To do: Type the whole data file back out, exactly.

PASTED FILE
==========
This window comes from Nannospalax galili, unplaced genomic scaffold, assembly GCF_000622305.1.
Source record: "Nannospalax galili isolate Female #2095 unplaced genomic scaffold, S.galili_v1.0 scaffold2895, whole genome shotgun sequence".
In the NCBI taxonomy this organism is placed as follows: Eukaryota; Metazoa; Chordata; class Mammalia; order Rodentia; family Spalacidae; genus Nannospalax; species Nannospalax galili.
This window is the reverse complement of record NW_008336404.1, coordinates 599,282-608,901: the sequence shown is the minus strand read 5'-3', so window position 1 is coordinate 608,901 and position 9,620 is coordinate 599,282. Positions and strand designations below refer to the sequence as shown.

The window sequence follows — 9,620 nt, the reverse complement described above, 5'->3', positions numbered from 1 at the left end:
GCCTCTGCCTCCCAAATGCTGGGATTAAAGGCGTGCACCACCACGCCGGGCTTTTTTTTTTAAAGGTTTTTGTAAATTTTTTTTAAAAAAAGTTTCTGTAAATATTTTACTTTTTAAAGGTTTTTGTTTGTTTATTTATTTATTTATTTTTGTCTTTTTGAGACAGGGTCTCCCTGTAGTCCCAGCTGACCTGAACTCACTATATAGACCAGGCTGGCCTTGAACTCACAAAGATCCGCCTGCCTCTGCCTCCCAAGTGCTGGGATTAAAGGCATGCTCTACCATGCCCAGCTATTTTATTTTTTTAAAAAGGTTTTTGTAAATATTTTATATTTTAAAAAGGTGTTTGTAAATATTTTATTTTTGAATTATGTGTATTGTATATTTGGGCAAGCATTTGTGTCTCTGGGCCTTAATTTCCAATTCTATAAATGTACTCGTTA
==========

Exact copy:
This window comes from Nannospalax galili, unplaced genomic scaffold, assembly GCF_000622305.1.
Source record: "Nannospalax galili isolate Female #2095 unplaced genomic scaffold, S.galili_v1.0 scaffold2895, whole genome shotgun sequence".
In the NCBI taxonomy this organism is placed as follows: Eukaryota; Metazoa; Chordata; class Mammalia; order Rodentia; family Spalacidae; genus Nannospalax; species Nannospalax galili.
This window is the reverse complement of record NW_008336404.1, coordinates 599,282-608,901: the sequence shown is the minus strand read 5'-3', so window position 1 is coordinate 608,901 and position 9,620 is coordinate 599,282. Positions and strand designations below refer to the sequence as shown.

The window sequence follows — 9,620 nt, the reverse complement described above, 5'->3', positions numbered from 1 at the left end:
GCCTCTGCCTCCCAAATGCTGGGATTAAAGGCGTGCACCACCACGCCGGGCTTTTTTTTTTAAAGGTTTTTGTAAATTTTTTTTAAAAAAAGTTTCTGTAAATATTTTACTTTTTAAAGGTTTTTGTTTGTTTATTTATTTATTTATTTTTGTCTTTTTGAGACAGGGTCTCCCTGTAGTCCCAGCTGACCTGAACTCACTATATAGACCAGGCTGGCCTTGAACTCACAAAGATCCGCCTGCCTCTGCCTCCCAAGTGCTGGGATTAAAGGCATGCTCTACCATGCCCAGCTATTTTATTTTTTTAAAAAGGTTTTTGTAAATATTTTATATTTTAAAAAGGTGTTTGTAAATATTTTATTTTTGAATTATGTGTATTGTATATTTGGGCAAGCATTTGTGTCTCTGGGCCTTAATTTCCAATTCTATAAATGTACTCGTTA